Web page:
Key challenges

Regulatory compliances around the world have set ambitious targets for fuel economy and emissions. For instance, while the European Union has mandated a fleet-wide average of 95 grams of CO2 per kilometre from 2022 to 2024 for the passenger vehicle segment, in India too, the CAFE-III norms that kick in from CY2027 mandate a similar emissions requirement.

According to CV Raman, Executive Committee Member, Maruti Suzuki India, “These stringent regulations mean that both the development time as well as complexity inside vehicles are increasing. Having said that, we must look at the problem not just from an efficiency perspective, but from a broader greenhouse gas (GHG) emissions perspective.”

Moreover, in comparison with compared with Europe, India’s GHG emissions from the transportation sector are significantly lower. While the transportation sector contributes 29% of the GHG emissions in Europe, in India it only stands at 13%. Furthermore, passenger vehicles in India only contribute 2.2% to the nation’s GHG emissions, while it is over 15% in Europe. “Therefore, for our unique challenges, we require India-specific solutions to solve the GHG emissions problem,” said Raman. It is here that to achieve the significant weight reduction required for sustainability goals, the automotive industry employs a range of strategies to slash the kilos and shed grams from every possible area of a vehicle by leveraging advanced materials, innovative design approaches, and cutting-edge manufacturing processes.

However, this rapid shift to such sustainable materials and products is also leading to a significant increase in the final cost of the vehicle, thereby making it a difficult task for them to be sold, particularly when they are targeted at price-sensitive buyers. According to Ritesh Agrawal, SVP and Head – Sourcing, Auto Sector, Mahindra & Mahindra, “Beyond a point, particularly when it is guided by stringent norms, one must bear the cost of lightweighting. It is a well-accepted fact that for every kilogram of weight reduction in a vehicle, there is a cost increase of up to five dollars.”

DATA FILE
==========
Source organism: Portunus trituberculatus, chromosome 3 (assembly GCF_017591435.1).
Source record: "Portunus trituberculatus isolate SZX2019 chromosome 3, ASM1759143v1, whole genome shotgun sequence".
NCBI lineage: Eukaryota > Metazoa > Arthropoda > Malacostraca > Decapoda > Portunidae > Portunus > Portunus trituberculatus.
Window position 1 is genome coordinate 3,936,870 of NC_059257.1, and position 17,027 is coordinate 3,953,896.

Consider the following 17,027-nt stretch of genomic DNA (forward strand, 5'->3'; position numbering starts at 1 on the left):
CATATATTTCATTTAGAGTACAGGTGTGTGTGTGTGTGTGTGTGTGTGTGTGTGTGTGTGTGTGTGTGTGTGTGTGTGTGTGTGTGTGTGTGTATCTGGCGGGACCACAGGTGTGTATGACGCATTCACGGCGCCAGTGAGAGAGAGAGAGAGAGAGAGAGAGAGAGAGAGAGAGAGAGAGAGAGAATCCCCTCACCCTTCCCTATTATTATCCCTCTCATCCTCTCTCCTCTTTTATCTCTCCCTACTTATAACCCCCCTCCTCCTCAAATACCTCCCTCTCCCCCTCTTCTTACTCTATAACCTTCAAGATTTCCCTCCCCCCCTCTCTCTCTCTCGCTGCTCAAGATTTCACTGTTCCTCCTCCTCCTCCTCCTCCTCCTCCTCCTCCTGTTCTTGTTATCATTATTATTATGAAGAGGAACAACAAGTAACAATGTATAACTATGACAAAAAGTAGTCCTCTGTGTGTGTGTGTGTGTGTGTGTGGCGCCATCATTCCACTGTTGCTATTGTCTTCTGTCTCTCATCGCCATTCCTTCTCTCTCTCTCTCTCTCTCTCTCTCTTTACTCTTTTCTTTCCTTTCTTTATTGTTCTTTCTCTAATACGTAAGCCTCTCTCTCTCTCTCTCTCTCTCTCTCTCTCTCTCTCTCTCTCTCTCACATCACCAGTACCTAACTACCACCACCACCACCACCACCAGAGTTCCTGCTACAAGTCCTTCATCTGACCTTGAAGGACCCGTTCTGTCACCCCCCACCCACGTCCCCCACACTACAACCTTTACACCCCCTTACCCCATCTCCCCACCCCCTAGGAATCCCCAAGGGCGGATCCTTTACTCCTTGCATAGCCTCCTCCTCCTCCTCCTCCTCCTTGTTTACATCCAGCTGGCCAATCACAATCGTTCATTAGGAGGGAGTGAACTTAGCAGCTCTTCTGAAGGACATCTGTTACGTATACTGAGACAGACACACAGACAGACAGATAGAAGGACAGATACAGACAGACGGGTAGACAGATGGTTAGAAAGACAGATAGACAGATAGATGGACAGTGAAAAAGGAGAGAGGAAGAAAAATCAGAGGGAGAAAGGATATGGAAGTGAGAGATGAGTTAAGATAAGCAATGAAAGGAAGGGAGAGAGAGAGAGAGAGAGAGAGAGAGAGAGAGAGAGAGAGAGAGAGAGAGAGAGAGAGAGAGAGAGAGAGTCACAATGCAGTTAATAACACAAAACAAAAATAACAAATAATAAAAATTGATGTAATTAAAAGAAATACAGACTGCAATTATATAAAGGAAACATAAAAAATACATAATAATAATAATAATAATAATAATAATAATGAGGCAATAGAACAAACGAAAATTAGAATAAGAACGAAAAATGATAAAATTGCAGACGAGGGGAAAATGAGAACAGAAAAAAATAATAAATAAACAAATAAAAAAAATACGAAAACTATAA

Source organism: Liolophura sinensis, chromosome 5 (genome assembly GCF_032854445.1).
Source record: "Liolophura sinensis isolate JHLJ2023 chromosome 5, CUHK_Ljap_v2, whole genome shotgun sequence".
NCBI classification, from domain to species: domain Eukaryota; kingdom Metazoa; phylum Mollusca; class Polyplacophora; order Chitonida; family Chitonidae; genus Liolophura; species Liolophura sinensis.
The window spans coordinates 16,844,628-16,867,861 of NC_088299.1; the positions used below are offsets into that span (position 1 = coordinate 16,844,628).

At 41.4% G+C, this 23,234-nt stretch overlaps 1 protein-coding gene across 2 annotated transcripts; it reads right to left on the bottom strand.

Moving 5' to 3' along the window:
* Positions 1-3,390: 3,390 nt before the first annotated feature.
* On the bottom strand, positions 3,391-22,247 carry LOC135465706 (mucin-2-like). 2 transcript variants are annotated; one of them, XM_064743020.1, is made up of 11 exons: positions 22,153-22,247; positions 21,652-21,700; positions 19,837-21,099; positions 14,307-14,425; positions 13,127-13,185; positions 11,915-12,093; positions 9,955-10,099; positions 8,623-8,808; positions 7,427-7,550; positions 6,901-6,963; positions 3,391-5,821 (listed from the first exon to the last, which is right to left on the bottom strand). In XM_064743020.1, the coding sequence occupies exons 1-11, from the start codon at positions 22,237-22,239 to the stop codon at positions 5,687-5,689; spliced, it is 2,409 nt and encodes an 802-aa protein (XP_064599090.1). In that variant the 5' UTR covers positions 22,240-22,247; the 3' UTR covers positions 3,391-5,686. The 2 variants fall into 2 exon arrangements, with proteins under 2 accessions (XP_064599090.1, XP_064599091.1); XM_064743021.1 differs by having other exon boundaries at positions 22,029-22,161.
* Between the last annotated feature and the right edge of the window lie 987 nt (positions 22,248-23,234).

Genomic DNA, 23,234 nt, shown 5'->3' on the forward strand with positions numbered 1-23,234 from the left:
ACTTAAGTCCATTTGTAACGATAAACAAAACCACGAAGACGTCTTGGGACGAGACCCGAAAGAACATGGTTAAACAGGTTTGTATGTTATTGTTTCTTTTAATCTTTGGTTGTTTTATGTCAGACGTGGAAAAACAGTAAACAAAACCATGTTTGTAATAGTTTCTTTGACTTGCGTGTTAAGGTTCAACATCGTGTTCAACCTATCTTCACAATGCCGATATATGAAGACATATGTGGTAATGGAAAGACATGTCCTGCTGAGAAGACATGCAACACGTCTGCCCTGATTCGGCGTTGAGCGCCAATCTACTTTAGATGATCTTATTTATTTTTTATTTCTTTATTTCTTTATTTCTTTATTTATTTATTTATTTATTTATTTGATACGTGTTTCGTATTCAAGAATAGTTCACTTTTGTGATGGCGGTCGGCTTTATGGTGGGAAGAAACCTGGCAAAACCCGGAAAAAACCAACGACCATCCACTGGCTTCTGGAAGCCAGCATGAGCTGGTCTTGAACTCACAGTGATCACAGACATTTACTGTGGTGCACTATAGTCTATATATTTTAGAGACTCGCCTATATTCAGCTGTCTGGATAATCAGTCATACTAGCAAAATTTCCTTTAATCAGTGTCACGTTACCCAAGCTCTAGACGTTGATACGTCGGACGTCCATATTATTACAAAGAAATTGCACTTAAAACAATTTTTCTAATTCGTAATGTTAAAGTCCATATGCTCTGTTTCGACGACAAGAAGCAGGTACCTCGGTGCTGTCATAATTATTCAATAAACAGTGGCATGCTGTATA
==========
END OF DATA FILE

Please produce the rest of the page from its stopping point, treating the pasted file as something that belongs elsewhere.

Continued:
Optimising the supply chain is also a key concern when dealing with some innovative and advanced materials that might not necessarily be locally available in a geography. For example, ultra-high-strength steel (UHSS) which offers superior strength compared to regular steel, is gaining popularity in the automotive industry, but is locally unavailable in India due to the“lack of economies of scale,” as per Agrawal.

Advanced materials, design, lightweighting processes

Selection of materials plays a critical role in lightweighting, and some of the key materials widely accepted in the automotive industry include Aluminium, high-strength steel (HSS), ultra-high-strength steel (UHSS), magnesium, and carbon-fibre-reinforced polymers (CFRP), among others. While aluminium is widely used for its high strength-to-weight ratio, it is also increasingly replacing traditional steel in many automotive components such as engine blocks, crankshafts, and heads. However, there is a cost attached to this since aluminium is priced higher than steel. On the other hand, with a density about one-fourth that of steel, magnesium is one of the lightest structural metals available, and is also being used in applications such as transmission cases and steering wheels.